Cohabitation and self protection.

We are being told that despite average mortgage payments having fallen to 2003 levels, it is now more difficult for first time buyers to get a foot on the housing ladder according to a new survey by RBS.

The Ability to Buy Index makes pretty dire reading for first time buyers. With mortgages difficult to come by, save for those with significant deposits, the current increased costs of living and current uncertain economic climate most first time buyers will probably be sitting tight.

However many estate agents will tell you that it is a great time to buy with significant numbers of properties on books but too few buyers driving the prices down in certain areas.

But for those many individuals who decide as a couple to take the plunge, there is the legal minefield of how to own the property and in what shares. Most couples may be able to have a joint deposit which they have saved together, or agree to put the same amount into a property as the deposit. But in my experience this is rare. Most couples have different resources, either through family wealth or different lifestyles. Typically a female partner will have more money to invest than her male partner.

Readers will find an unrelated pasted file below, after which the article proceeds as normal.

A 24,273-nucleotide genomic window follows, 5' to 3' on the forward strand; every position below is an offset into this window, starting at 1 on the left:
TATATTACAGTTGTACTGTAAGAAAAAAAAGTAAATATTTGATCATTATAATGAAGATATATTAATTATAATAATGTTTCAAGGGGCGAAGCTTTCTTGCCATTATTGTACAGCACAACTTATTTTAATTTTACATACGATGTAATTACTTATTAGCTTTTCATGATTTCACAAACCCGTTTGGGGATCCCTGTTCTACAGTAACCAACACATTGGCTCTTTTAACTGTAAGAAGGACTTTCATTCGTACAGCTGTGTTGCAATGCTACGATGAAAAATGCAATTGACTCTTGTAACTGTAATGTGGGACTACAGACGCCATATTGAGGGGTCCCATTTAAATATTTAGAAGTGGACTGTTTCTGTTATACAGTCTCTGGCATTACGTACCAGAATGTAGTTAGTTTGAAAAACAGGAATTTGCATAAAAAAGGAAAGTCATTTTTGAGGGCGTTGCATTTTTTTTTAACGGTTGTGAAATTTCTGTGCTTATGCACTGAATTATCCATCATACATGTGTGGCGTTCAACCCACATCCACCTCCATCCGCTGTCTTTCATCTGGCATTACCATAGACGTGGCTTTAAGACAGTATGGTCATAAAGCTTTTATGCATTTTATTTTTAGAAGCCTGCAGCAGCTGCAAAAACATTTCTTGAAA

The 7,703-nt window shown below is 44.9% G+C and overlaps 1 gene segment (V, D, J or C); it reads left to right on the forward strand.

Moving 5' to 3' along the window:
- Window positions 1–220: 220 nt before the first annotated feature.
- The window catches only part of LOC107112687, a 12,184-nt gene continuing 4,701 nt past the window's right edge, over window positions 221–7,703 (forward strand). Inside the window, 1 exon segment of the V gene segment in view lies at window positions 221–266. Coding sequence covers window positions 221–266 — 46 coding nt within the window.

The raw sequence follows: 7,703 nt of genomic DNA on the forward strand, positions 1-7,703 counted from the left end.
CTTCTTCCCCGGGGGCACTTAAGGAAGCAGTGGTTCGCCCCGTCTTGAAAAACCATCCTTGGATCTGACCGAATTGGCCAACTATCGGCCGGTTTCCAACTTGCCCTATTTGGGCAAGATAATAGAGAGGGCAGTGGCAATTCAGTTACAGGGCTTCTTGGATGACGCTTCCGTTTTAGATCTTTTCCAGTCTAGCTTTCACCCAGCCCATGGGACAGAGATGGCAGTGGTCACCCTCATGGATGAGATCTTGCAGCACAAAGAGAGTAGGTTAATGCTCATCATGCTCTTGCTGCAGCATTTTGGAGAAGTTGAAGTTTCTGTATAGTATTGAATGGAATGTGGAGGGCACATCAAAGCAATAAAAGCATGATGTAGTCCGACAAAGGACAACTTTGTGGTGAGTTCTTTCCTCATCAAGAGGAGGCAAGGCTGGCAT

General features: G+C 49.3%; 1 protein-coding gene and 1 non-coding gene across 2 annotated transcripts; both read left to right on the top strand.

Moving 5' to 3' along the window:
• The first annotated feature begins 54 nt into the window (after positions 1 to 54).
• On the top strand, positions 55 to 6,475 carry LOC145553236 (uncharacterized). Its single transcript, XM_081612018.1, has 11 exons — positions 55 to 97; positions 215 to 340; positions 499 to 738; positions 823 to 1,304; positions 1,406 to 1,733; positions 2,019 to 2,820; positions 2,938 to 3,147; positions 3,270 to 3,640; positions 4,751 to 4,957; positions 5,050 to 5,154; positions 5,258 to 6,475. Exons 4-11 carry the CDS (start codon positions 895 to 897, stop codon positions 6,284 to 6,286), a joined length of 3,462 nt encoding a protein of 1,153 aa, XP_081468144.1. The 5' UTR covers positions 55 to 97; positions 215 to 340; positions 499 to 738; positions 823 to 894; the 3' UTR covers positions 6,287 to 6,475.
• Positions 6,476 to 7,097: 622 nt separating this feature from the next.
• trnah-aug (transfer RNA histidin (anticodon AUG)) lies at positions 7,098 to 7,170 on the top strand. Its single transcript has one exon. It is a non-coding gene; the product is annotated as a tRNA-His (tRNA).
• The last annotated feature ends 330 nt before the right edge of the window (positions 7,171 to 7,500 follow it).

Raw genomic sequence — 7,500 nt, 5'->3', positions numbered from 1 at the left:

The couples incomes may also be different. So how do we advise a couple to own a property? We ask them to consider the unthinkable, their relationship breaking down. Their faces drop and even more so if we have to ask one party to leave the room so that the other may have independent advice if they stand to lose upon the proposed arrangement.

The best advice is that they consider a written agreement as to their shares in property ownership yet it is estimated that only 15% of couples have an agreement. Many agreements are compulsory across European jurisdictions and will clearly avoid costly litigation in the future.

We point out the findings by the Supreme Court in Jones v Kernott where eventually Mrs Jones walked away with a 90% share of the jointly owned property but highlighted the urgent need for this area of the law to be reformed as it took four different hearings in four different courts and significant expense to still leave many without agreements at the mercy of the Judiciary.

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